Solid Fuel Ignition and Extinction (SoFIE)

Science Objectives

On Earth, gravity has a large influence on flames. At reduced gravity, such as on the International Space Station (microgravity) or on the Moon (lunar gravity), fire acts differently and can behave unexpectedly. There is some evidence that fires can be more hazardous in reduced gravity, which is a concern for fire safety. Understanding flame spread and behavior of solid materials in different environments in space is crucial for the safety of future astronauts and for understanding and controlling fire here on Earth.


Delivery to the International Space Station via Cygnus NG-17 and will be operating on the station through February 2025.

Facility Description

The Solid Fuel Ignition and Extinction (SoFIE) project studies ignition and flammability of solid spacecraft materials in practical geometries and realistic atmospheric conditions. It is an experiment insert designed for use within the existing Combustion Integrated Rack (CIR). The CIR chamber provides a level of containment and permits testing at variable oxygen concentrations and pressures representative of current and planned NASA space exploration atmospheres.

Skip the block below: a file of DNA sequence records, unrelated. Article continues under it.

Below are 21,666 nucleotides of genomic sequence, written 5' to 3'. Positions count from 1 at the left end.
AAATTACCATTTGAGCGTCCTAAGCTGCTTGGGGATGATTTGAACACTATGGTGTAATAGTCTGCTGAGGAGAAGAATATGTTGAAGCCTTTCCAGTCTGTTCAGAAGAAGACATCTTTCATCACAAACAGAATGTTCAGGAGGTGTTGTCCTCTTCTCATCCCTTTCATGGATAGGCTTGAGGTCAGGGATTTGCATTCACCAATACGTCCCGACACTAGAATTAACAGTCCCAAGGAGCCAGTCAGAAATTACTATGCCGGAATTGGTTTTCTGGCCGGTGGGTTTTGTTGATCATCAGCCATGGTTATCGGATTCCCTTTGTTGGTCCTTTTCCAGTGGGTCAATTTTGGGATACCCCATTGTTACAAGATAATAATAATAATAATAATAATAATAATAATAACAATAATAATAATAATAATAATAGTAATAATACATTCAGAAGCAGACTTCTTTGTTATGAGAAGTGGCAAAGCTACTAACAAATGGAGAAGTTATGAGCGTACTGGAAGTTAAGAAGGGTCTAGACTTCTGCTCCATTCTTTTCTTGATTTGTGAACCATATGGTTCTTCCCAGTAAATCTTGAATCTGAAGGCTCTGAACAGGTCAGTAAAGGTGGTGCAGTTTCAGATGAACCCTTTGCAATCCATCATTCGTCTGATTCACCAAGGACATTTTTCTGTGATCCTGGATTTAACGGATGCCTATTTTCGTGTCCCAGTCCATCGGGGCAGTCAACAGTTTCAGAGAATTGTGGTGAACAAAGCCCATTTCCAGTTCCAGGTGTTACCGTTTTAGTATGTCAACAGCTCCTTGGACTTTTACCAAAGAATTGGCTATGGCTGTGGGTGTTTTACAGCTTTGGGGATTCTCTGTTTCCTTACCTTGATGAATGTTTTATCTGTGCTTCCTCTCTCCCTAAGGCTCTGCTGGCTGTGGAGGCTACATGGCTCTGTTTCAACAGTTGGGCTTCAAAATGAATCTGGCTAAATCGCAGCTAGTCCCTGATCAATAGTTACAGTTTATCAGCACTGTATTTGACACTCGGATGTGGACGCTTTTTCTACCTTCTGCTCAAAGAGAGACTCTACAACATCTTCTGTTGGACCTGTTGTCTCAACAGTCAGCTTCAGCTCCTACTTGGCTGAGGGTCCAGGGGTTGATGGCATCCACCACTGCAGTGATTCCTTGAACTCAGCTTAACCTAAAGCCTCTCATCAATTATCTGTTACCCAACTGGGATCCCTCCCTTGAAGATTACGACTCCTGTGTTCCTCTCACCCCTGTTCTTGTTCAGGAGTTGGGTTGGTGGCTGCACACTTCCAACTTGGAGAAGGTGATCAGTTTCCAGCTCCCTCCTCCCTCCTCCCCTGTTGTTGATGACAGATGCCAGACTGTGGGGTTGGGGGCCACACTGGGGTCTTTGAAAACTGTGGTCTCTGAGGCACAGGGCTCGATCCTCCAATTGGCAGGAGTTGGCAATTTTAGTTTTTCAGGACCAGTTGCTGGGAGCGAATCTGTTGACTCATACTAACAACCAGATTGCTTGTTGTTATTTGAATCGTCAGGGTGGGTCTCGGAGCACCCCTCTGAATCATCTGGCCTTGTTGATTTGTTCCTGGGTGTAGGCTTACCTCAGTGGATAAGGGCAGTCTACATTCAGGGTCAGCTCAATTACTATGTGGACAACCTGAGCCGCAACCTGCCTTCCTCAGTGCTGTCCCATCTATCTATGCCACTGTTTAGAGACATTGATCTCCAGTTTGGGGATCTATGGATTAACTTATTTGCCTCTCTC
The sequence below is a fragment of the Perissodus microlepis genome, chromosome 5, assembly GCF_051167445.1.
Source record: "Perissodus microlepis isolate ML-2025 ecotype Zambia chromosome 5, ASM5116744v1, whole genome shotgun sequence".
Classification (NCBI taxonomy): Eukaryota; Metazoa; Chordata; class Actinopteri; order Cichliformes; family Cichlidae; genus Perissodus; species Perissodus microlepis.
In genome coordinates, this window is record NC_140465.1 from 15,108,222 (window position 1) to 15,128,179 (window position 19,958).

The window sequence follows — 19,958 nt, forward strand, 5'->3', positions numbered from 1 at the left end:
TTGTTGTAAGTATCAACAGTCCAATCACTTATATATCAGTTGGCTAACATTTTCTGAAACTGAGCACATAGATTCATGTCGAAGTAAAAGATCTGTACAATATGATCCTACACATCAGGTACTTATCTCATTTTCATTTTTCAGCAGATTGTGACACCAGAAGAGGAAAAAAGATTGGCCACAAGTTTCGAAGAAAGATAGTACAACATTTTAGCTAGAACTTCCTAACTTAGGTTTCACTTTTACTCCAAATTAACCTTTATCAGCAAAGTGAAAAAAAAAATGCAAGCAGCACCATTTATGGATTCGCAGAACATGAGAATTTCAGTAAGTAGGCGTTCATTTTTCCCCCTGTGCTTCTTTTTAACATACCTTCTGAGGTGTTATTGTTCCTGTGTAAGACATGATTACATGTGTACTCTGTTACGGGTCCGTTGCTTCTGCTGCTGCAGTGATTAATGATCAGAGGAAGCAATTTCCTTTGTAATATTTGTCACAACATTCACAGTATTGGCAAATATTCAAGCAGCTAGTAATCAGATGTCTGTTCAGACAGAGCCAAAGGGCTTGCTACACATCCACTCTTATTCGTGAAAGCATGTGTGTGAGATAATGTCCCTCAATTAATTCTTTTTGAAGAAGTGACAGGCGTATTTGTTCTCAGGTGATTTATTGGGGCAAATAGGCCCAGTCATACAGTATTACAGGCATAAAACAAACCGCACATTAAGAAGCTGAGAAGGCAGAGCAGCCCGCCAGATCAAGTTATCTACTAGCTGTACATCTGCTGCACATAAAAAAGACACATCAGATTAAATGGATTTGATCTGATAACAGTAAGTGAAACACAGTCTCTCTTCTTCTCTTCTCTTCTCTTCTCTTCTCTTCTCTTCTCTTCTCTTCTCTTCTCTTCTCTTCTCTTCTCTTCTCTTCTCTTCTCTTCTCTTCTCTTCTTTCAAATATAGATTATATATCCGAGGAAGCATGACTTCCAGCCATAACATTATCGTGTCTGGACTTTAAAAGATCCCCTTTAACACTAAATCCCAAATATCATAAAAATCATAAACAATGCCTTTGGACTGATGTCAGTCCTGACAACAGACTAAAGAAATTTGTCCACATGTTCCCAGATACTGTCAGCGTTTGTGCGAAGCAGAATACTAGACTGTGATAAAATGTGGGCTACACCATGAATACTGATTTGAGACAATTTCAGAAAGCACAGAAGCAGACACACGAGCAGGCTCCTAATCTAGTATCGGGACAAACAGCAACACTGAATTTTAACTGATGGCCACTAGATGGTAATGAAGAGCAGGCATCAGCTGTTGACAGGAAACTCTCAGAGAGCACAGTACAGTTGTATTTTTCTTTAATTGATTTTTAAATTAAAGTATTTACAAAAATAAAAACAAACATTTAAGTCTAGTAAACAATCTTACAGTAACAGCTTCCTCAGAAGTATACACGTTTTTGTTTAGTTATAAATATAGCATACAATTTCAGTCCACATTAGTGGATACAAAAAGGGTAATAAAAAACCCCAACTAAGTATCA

Spacecraft Applications

  • improve understanding of how fires are ignited and grow in reduced gravity
  • improve extravehicular activity suit design
  • inform safer selection of cabin materials
  • validate NASA’s approach to testing spaceflight materials for flammability in low gravity
  • validate the numerical models NASA uses to predict the flammability of materials in space
  • determine the best techniques for suppressing fires in space

Earth Applications

The primary purpose of the project is to improve fire safety for future long-term missions to the Moon and eventually Mars or other planets. However, data collected by the project could provide better understanding of fire safety and improved materials screening tests for evaluating how fire safe a material is for homes, offices, aircraft, and other uses.

Related Links

Glenn Research Center